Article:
Honolulu minimum wage is lowest among 15 most expensive U.S. cities

Pretty much everyone who lives in Hawaiʻi knows this is the most expensive state to live in. Did you know that Honolulu is the fourth most expensive metropolitan area in the nation, according to the Bureau of Economic Analysis (BEA)?

Honolulu trails three metro areas in California that are more expensive, and is ahead of—or more expensive than— New York City! In Honolulu, our high cost of living means that $100 is really worth only $80.52, according to the BEA. That means that the purchasing power of a typical American is more than 20 percent higher than that of a Honolulu resident. 

And while residents of metropolitan areas with high prices also tend to have higher incomes, that’s not the case in Honolulu—and especially not true for minimum wage workers. Our minimum wage of $10.10 an hour is only $21,000 per year—and it’s been stuck there since January 1, 2018.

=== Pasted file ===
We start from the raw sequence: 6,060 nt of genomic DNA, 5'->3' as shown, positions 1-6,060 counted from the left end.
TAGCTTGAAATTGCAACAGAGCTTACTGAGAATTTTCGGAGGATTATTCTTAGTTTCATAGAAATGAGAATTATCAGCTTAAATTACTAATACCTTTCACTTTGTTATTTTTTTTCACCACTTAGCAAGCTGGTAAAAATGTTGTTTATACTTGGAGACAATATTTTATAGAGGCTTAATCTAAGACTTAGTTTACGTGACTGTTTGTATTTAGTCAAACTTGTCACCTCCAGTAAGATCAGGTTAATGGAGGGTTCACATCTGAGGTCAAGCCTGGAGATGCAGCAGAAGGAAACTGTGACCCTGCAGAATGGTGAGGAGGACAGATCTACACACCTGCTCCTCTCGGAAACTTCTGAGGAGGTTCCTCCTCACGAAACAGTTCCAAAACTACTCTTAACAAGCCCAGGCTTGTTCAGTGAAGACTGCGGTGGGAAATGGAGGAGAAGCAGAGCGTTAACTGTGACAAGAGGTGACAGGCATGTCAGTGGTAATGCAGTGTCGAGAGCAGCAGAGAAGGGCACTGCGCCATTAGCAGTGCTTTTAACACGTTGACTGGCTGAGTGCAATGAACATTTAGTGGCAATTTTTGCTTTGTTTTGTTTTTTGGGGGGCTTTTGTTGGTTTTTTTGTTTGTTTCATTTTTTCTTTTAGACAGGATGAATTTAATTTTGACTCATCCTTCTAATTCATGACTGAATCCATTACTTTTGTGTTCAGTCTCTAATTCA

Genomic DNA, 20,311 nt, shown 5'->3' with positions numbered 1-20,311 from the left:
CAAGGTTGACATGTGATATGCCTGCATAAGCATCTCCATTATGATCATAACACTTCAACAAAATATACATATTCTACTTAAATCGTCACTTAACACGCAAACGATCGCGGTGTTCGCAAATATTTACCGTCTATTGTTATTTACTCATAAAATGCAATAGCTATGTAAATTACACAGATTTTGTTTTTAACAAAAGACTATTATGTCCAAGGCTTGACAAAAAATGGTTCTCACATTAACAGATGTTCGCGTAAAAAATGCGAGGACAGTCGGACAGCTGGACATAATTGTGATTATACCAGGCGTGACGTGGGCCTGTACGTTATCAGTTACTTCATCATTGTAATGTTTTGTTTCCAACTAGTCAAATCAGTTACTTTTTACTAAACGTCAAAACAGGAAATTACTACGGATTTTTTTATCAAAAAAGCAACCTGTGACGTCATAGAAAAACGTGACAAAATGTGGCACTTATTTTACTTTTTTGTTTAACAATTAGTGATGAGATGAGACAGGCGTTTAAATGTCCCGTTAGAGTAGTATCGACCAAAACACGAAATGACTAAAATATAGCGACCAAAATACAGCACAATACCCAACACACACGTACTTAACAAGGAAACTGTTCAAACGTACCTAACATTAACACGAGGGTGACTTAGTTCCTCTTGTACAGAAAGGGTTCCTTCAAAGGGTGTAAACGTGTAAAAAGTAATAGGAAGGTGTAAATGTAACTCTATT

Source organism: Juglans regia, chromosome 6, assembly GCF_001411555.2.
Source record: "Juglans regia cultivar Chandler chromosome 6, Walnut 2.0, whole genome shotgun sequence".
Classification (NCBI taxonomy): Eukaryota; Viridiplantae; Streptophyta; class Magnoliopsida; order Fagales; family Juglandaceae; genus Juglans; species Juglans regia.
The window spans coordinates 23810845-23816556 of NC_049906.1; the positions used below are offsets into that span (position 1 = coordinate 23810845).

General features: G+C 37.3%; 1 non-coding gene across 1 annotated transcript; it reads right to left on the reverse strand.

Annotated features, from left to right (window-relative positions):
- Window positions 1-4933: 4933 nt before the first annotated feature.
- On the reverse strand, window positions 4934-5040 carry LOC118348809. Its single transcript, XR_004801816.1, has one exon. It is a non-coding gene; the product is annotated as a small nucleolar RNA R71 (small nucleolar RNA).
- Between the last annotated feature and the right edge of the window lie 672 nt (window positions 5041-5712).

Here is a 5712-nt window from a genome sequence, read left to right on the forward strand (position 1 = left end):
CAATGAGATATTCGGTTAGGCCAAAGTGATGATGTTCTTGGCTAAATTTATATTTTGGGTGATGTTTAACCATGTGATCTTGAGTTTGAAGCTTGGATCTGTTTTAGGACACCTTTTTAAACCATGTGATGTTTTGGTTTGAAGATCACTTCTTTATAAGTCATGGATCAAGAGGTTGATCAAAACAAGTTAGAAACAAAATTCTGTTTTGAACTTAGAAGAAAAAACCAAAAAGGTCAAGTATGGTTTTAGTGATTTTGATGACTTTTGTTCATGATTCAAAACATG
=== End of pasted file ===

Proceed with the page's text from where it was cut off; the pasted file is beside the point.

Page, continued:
Meanwhile, among the other 14 most expensive cities in the nation, the lowest minimum wage is $12 an hour, and five are already at least $15 an hour. Many have additional minimum wage increases scheduled for the future, while Hawaiʻi’s minimum wage will not go up by even a penny without action from our lawmakers.



For metro areas with more than one minimum wage level currently in effect, the average of the levels was used for this chart.

Even the conservative Tax Foundation admits that, “Differences in price levels between metropolitan areas have large implications for economic policy, as many policies, such as minimum wage levels, tax brackets, and means-tested public benefit income thresholds, are denominated in nominal dollars. Because each metropolitan area and state has a different price level, these amounts are not equivalent in purchasing power.”

With such high prices and low wages, it’s no wonder that Honolulu has a homelessness crisis. And the fact that Hawaiʻi has the most crowded housing in the nation is fueling our current coronavirus pandemic.

These types of detrimental effects of Hawaiʻi’s low minimum wage add to the piles of the evidence that our state’s minimum wage workers need a long overdue raise. When will our leaders act and give them one?